There's (at least) two ways to manage productivity:
- Work the job, not the hours. That is, you set an amount of work to be done by a certain date. Hopefully, what you've set is reasonable, and it's entirely up to your employees how they spend their working day. They can spend the day fishing for all you care, provided the work gets done at night.
Many of the answers here make an assumption along those lines. But the work isn't getting done, and you know why. So you're going to have to fall back to:
- While they're on work time, they work.
It is not micro-management to assert this, especially as a means to the end of getting some work done. They're paid to spend time on the activities their employer assigns them. They're not (I assume) paid per bug fixed or per deadline met. (If they are then there's an easy possible solution -- they're getting fewer results per person, so you're automatically paying them less and can use the money to hire more people). So they should do what they're paid to do, and you should make them see this.
You've told them that contributing to Stack Overflow is not an appropriate use of work time. They've continued doing it. They should either clock off while contributing to Stack Overflow and make up the time elsewhere, or else they should keep from answering questions entirely, according to how flexible you are about working hours for these workers.
Be firm. If they were down the pub together several hours between 9 and 6 every working day because "they are somewhat addicted to alcohol", then I doubt you'd hesitate, and you wouldn't be accused of micro-management. Contributing to Stack Overflow when you've specifically told them that it's not work, is their personal leisure activity. It's not appropriate for them to pursue it primarily in office hours.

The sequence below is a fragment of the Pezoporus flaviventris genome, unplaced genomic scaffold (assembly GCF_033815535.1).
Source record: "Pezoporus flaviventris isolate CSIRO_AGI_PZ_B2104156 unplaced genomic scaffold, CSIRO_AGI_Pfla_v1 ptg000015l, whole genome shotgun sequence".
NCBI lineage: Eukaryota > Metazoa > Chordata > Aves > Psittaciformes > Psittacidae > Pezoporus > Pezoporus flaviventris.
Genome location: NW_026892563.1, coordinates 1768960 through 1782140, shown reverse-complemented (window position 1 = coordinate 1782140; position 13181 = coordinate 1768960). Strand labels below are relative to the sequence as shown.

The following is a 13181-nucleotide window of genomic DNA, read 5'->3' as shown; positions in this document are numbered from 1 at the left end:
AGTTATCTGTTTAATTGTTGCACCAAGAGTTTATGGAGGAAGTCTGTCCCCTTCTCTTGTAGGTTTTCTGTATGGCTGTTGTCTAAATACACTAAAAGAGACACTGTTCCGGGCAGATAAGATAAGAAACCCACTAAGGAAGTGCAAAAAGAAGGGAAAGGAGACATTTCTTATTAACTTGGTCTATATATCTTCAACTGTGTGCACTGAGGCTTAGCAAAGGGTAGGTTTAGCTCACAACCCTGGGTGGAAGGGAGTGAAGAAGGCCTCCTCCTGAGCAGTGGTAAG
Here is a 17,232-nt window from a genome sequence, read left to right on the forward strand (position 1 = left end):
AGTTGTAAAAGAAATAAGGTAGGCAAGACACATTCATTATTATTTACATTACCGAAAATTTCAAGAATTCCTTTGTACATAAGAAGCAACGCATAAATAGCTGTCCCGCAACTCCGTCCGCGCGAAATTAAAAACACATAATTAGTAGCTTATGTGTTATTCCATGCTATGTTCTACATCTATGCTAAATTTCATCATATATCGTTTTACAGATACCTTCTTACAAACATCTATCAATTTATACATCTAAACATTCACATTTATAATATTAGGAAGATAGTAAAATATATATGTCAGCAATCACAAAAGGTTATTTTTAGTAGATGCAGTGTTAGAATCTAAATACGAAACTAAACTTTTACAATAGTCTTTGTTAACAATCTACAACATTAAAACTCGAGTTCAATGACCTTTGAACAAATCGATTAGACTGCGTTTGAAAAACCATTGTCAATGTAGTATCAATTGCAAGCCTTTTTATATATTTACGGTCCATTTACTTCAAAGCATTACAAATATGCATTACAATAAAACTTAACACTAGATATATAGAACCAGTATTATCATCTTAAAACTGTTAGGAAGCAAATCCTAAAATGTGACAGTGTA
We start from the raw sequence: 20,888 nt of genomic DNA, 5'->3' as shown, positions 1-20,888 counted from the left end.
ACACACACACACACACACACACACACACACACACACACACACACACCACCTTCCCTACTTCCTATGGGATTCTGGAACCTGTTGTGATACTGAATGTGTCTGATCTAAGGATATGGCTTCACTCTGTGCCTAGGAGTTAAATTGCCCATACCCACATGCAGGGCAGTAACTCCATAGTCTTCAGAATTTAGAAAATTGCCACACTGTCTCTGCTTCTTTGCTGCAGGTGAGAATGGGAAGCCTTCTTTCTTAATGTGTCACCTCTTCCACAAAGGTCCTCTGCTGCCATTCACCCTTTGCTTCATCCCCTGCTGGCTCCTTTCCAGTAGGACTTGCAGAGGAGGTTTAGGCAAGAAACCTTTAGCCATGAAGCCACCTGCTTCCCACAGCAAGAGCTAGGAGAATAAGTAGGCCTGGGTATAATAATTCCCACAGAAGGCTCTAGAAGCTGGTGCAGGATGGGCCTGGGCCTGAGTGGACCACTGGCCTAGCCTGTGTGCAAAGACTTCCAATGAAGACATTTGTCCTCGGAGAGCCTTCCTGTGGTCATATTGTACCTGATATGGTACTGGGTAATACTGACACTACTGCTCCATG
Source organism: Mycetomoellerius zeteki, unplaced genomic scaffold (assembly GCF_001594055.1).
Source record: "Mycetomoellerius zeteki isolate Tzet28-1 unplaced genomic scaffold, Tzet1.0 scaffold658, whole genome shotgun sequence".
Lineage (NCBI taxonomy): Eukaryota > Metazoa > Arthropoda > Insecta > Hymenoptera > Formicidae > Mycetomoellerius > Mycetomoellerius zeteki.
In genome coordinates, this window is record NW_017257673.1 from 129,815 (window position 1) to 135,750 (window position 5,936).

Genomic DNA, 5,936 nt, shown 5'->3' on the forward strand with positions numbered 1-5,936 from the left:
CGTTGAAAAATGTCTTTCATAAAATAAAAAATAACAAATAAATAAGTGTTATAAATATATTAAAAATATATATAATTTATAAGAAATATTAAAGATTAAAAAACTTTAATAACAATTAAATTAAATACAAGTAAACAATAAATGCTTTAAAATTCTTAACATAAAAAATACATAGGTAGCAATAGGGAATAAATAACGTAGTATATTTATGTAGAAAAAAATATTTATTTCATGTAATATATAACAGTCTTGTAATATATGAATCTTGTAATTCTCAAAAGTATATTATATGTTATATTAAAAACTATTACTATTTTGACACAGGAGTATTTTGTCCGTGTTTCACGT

One thing you should avoid, if at all possible, is directly monitoring their Stack Overflow usage (like, emailing them to say you've checked their profile). Firstly, it's counter-productive, since it encourages them to be sneaky. They might even create second accounts. Secondly, it harms the trust between you and the remote team. They're not currently trustworthy, but your first attempt to get them back to trustworthiness should be to get them to monitor for themselves how much time they're spending, and see for themselves that it's too much.
Once you've tried that, if they really are "addicted" (perhaps not clinically, but have made a habit they find hard to break but would like to), then you should probably take specialist advice on that. I don't feel qualified to advise on the specifics of how to help them break such habits once they've seen the problem, tried honestly to address it, and failed due to some form of compulsion they can't overcome.
I do feel qualified to say that it's perfectly legitimate for you to take an interest in how the people you manage spend the time that they're paid to work for the company. Since you've taken an interest and determined that this needs to stop, then if absolutely necessary, you should make a disciplinary issue of it. People can't work remotely if they can't be trusted to actually work.
For what it's worth, I track my work time in chunks anyway in order to fill in a timesheet so the company can assess the internal cost of projects. Sometimes, I look at Stack Overflow waiting for something to run. When I realise I've spent a chunk of time on Stack Overflow long after the thing has finished running, I count it as a break, and I make up the time. This works for me because I work flexi-time, and it gives me strong incentives to look at Stack Overflow only in short bursts during work and longer periods outside work. If your team flexes then it might work for them (with their co-operation, of course). If their working day is a more rigid 9-6 with lunch break, then their abstinence from Stack Overflow use will need to be more rigid too. And if you're happy for them to spend an hour a day on Stack Overflow, that's fine too, but they should set aside the time, work it as productively as they can in terms of developing their skills via answering Stack Overflow questions, and be prepared to report to you what they've achieved and how long it took, like any other work activity.
Also, be aware that before it was Stack Overflow it was Facebook, before that it might have been Usenet or LiveJournal. There are always things that can distract people from work. Provided that they're not intentionally slacking off, just allowing themselves to be distracted, they will probably appreciate some rules provided they aren't too extreme ("you'll be fired if I catch you on Stack Overflow again" is too extreme). Rules forbidding this bad behaviour will help them discipline themselves to avoid falling into it, provided they aren't literally addicted.